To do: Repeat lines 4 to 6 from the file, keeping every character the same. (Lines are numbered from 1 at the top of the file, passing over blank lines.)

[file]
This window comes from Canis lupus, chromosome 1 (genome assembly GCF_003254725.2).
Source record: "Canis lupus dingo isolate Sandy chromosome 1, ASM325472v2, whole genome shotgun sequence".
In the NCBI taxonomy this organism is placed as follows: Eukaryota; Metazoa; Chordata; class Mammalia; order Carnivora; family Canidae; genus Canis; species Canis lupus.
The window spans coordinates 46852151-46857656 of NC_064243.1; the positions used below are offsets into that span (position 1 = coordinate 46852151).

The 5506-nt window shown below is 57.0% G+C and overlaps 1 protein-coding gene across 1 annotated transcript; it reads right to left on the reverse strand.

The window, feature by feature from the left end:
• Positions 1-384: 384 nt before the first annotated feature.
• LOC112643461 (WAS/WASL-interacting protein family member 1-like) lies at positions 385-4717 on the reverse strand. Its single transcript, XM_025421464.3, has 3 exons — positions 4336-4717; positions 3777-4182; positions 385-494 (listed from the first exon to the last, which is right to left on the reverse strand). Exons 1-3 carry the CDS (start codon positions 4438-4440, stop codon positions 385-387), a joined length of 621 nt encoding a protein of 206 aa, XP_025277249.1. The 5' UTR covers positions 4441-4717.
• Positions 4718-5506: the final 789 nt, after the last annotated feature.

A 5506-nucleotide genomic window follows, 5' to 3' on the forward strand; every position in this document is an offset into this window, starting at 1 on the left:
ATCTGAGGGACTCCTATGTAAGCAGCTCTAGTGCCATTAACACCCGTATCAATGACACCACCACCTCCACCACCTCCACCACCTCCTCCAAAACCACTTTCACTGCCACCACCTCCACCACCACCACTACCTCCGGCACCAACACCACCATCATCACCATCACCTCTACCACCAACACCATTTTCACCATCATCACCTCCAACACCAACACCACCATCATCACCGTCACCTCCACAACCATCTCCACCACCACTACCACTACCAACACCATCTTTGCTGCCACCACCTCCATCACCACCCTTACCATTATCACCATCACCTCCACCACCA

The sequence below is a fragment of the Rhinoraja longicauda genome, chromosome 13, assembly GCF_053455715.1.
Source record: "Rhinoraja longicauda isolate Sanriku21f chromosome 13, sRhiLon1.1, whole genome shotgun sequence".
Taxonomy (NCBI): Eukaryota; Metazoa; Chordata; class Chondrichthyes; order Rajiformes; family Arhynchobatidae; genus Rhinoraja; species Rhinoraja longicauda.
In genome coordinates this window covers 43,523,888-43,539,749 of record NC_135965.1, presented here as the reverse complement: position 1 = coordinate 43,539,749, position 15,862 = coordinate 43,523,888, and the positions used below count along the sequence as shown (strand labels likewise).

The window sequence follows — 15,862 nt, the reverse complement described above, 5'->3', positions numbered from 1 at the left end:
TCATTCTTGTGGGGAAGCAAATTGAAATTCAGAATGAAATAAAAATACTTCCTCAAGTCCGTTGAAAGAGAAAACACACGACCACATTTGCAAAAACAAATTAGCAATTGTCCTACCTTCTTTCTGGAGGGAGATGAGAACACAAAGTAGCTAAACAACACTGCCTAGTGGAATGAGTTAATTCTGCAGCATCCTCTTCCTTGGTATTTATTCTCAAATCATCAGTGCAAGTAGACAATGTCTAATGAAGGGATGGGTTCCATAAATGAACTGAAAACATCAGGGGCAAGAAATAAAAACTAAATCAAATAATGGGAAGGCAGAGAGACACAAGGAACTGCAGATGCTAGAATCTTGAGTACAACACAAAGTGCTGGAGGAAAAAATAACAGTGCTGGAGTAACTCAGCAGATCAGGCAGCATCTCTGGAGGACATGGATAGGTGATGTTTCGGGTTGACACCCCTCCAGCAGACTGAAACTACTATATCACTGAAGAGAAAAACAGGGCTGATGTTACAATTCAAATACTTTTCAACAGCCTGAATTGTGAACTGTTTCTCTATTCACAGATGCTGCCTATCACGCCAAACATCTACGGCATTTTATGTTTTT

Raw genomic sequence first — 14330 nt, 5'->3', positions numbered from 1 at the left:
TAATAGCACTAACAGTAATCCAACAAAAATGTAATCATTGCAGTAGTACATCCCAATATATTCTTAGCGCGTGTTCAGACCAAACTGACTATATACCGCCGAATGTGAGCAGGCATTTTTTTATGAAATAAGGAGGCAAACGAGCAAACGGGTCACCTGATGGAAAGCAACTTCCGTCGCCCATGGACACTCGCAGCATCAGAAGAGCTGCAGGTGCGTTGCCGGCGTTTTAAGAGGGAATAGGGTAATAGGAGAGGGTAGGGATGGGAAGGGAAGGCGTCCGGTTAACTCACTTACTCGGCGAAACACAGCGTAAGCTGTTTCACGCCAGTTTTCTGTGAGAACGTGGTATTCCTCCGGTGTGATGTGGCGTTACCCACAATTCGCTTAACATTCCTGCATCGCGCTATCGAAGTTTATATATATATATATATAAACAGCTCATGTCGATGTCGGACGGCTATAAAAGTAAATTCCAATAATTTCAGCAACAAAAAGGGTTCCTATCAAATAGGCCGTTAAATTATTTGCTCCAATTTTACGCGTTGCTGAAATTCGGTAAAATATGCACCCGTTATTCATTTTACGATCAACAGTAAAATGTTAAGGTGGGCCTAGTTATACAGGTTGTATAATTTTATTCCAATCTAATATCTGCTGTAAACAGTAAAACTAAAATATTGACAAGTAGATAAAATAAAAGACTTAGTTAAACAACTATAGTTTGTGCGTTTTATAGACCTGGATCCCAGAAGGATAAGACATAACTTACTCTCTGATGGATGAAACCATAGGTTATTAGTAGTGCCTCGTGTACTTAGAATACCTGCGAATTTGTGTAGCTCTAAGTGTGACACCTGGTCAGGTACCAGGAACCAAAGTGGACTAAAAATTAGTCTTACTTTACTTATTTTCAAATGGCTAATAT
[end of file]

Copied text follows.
The window spans coordinates 46852151-46857656 of NC_064243.1; the positions used below are offsets into that span (position 1 = coordinate 46852151).

The 5506-nt window shown below is 57.0% G+C and overlaps 1 protein-coding gene across 1 annotated transcript; it reads right to left on the reverse strand.

The window, feature by feature from the left end: